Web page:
BAJ: I really like your phrase “rate of revelation” and having it articulated that way, I can recognize how important it is to me. For the years that I was writing the novel, I had an enormous bulletin board in my office, and in addition to color-coding the POVs for each character, I had a running list of what the reader had seen and heard in each chapter of the novel. For example, I knew when each character first encountered the postcard, and I knew what Justin had shared as well as what information about Justin the family members had gathered on their own. My goal was always to allow enough time to pass for the reader to feel the full impact of the revelation. If it happened too quickly, then the impact would lack the surprise that the revelation deserved. If the revelation happened too late, I risked the reader having forgotten important pieces of information and thus the revelation being dampened, muted.

With Justin’s abuse, I wanted the reader to feel the same anxiety that the rest of the Campbells do. I had no interest in using his abuse as a kind of revelation that would reward or punish the reader, but rather, the question of what and how he suffered should feel omnipresent and inescapable. Which is, I feel sure, how the abuse felt for him. By the end, if I’ve done my job, you’re wondering not how he suffered, but how he survived. You’re wondering less about his abuse and more about his strength.

DD: Speaking of anxiety, during the latter half of the book an unseen menace blankets the Campbell family’s consciousness as completely as the persistent heat wave that has settled over Corpus Christi. Can you describe how you managed the tension level, section by section, at an appropriate level?

BAJ: So much of my writing comes down to inhabiting a character’s POV in a deep and authentic way. The whole business of perspective really fascinates me, and I think the trick to inhabiting a character’s consciousness comes down to understand their obsessions. Our brains have evolved in a way that we can really only process one thing at a time, so I try to find out what that thing is for my characters, what is amplified and magnified in their experience to the degree that it mutes and eclipses everything else. Once I find that out, then I mine that obsession for everything I can. I try to see the world as the character would, so if the characters are afraid of something the reader should be too.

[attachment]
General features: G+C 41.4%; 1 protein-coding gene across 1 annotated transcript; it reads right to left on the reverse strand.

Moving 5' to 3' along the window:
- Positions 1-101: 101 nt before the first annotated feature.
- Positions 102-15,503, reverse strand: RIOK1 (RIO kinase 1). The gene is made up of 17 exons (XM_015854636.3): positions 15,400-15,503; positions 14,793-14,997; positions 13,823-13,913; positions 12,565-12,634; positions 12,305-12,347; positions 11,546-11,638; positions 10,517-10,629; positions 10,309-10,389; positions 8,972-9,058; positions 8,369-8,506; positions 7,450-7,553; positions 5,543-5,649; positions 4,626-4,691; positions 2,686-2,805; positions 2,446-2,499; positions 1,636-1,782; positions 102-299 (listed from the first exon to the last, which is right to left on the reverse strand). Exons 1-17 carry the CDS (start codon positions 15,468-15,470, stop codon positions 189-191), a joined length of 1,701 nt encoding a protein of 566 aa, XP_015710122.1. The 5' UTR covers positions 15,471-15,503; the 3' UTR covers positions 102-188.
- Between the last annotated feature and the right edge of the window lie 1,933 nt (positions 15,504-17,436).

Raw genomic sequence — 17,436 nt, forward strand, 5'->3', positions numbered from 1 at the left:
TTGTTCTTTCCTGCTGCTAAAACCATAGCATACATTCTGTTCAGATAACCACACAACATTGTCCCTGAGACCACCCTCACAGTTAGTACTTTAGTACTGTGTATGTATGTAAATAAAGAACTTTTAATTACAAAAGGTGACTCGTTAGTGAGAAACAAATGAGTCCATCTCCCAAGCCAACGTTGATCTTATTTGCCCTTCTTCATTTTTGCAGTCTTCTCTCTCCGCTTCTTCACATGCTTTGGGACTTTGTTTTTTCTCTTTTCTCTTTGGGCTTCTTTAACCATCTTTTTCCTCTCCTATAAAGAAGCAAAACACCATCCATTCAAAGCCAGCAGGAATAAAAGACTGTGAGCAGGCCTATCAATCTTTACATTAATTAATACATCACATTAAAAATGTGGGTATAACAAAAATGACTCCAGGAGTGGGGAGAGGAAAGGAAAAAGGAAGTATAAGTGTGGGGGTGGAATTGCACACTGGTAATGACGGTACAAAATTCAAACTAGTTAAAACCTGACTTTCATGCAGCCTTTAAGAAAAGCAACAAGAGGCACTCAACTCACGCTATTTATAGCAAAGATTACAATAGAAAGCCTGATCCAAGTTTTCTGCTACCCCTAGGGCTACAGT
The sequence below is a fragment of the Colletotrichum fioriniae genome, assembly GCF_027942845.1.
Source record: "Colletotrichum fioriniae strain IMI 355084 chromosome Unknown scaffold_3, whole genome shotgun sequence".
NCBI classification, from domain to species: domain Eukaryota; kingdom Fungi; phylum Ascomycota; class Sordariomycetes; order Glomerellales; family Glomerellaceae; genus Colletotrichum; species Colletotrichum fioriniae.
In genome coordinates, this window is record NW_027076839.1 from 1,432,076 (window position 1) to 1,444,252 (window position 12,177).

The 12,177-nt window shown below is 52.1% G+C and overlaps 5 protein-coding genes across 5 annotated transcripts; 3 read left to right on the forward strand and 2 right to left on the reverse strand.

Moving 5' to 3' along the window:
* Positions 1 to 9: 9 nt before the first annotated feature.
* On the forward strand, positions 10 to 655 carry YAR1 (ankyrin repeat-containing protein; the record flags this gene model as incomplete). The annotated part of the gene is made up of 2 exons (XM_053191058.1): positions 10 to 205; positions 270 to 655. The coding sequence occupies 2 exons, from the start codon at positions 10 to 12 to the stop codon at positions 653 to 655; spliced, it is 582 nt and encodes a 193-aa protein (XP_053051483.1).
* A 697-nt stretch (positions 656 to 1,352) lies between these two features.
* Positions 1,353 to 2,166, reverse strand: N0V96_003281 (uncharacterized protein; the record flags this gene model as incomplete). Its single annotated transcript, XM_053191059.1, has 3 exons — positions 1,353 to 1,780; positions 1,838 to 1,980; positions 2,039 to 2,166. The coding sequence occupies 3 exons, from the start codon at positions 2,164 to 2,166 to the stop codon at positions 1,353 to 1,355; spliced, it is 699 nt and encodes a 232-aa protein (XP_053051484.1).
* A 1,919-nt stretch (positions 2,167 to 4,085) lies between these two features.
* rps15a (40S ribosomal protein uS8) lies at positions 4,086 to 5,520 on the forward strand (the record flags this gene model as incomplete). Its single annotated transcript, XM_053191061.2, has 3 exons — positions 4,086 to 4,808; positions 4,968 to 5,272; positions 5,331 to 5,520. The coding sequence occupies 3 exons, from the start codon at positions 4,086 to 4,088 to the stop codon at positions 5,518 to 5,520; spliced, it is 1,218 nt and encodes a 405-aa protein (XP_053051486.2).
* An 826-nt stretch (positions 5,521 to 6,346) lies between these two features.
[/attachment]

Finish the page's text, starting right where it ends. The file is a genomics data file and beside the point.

Another thing I tend to do is try to imagine the worst thing that could happen to a character, given what I know about him or her. That is, I stay away from broad and universal fears such as sickness and heartbreak and death, but I look for what would be particularly difficult for this character. With the Campbells, after their son is home, there’s only a few things that could happen that would continue to frighten them after they’ve been through so much. I tried to make sure those things happened in believable ways. It’s all in service of understanding the characters better, in inviting the reader to participate in their experiences. Show me what a person is afraid of, and I think I know who that person is. Show me what a person is afraid of, and I’ll show you a story waiting to be written. Each section of the novel felt like a story of a particular fear, and the goal was for each section to build on what had come before.

DD: One of my favorite chapters in your non-fiction book on craft, “Naming the World,” talks about the necessity of building flaws into characters in order to make them sympathetic. Can you pick a character from “Remember Me Like This” and talk about the choices you made in endowing him or her with a key flaw?